"Not really," I said, then shook my head a little sheepishly, "Sorry man, miles away." Corg grunted but I caught the flick of his eyes at me in the mirror, something akin to concern perhaps, but just for the briefest second.
"Well, as I was saying," he continued after a beat, "What if we were on our way to get one?" he said with a triumphant glint in his eye.
"Jon G Hesker!" he thundered at me, using my full name like a parent might, an immediate censure. "A fucking body!"
Oh, I thought, guess I didn’t quite shoot this one down after all. "Then we’d be late," I said, "But we wouldn’t be the only ones." I grinned as I said it, but I could tell it wasn’t very convincing. The air seemed to have grown thick, heavier than it ought to be. I looked up at the clouds once more, hoping that they would break soon. If anything, they looked darker, more ominous than before.
I opened my mouth to say something about it to Corg, maybe ask if he was feeling it too, but was stopped short by a sudden noise from outside. For a second, I thought it was a welcome peel of thunder, but quickly realized it was too brief – a short, loud exclamation, like a car backfiring.
Or a gunshot.
"The hell was that?" Corg muttered. I didn’t answer, craning forward to look out the windshield as the first big heavy drops of rain fell and splashed across it.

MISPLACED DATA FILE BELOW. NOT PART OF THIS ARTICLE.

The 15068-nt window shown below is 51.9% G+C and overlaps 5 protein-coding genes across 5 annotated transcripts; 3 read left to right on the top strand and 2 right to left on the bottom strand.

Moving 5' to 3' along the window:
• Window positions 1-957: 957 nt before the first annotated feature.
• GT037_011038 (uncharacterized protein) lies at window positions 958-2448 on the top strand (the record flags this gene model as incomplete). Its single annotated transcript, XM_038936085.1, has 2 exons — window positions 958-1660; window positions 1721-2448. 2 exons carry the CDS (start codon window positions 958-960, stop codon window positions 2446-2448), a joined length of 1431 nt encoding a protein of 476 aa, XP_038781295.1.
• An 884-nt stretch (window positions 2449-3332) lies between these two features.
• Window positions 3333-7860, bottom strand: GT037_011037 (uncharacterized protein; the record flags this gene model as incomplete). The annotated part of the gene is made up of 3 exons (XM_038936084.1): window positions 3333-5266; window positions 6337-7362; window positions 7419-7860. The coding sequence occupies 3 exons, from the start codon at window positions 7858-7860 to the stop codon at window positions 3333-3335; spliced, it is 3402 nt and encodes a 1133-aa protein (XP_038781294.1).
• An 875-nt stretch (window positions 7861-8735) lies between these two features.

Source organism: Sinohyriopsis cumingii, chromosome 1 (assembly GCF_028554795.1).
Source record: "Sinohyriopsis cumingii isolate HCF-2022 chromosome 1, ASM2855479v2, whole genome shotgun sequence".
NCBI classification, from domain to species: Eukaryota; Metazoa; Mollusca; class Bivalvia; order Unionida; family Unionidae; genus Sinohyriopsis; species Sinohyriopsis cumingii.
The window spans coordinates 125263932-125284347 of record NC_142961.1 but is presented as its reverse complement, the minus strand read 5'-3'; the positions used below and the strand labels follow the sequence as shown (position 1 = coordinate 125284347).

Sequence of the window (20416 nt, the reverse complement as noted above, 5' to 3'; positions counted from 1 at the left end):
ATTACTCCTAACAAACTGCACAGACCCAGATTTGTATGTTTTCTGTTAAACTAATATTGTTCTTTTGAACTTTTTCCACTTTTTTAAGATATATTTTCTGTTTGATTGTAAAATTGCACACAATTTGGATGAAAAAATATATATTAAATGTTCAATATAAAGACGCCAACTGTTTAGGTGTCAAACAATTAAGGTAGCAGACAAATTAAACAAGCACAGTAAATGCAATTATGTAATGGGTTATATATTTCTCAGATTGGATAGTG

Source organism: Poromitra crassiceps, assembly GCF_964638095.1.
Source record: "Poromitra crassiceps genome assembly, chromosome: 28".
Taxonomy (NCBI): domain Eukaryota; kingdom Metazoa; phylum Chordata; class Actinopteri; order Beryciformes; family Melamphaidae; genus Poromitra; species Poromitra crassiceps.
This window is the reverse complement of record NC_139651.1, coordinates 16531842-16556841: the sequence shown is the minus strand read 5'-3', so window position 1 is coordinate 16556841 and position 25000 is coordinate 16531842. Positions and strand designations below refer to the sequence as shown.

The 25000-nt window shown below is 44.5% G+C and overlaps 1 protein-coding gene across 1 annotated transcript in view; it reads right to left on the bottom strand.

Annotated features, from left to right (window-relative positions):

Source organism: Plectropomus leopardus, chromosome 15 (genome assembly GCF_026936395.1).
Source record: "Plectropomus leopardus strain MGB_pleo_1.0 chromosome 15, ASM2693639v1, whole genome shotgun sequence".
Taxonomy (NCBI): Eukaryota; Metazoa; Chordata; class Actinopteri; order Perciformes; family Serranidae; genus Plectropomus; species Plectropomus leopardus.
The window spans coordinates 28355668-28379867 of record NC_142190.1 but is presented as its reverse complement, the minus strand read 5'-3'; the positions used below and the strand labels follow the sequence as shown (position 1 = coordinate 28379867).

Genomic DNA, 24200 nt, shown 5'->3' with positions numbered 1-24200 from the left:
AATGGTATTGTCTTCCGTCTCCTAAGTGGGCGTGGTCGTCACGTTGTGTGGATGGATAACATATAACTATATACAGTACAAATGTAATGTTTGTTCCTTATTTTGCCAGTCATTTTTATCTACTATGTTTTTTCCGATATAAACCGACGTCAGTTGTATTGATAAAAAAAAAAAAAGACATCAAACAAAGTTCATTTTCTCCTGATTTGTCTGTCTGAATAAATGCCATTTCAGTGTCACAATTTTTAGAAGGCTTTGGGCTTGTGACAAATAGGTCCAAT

We sat in silence for a moment, both, I think, listening though Corg could simply have been watching the fat drops spattering against the glass for all I know. At length I relaxed, leaned back.
"Nothing I guess -" but there was no mistaking the second report, a definite bang this time - too loud and too close, from above and to the left.
And then a body smashed from nowhere onto the hood of our car.
I saw it as if in slow motion. Saw the bonnet buckle as he hit it shoulder first, body bending at an unnatural angle, the crush of metal, the wet meat thump like the butcher's slab, the spurt of blood across the windshield that mixed with the raindrops to run pinkish rivulets down to the wipers.
"Fuck!" Corg roared, but I already had the door open and was halfway out of my seat. The pain in my head spiked with the movement, causing me to stumble along the edge of the car. For a moment I felt the pressure would force me to my knees, but then, like rising out of water, it passed and I straightened over the messed-up corpse on the hood. And realized it wasn’t a corpse after all.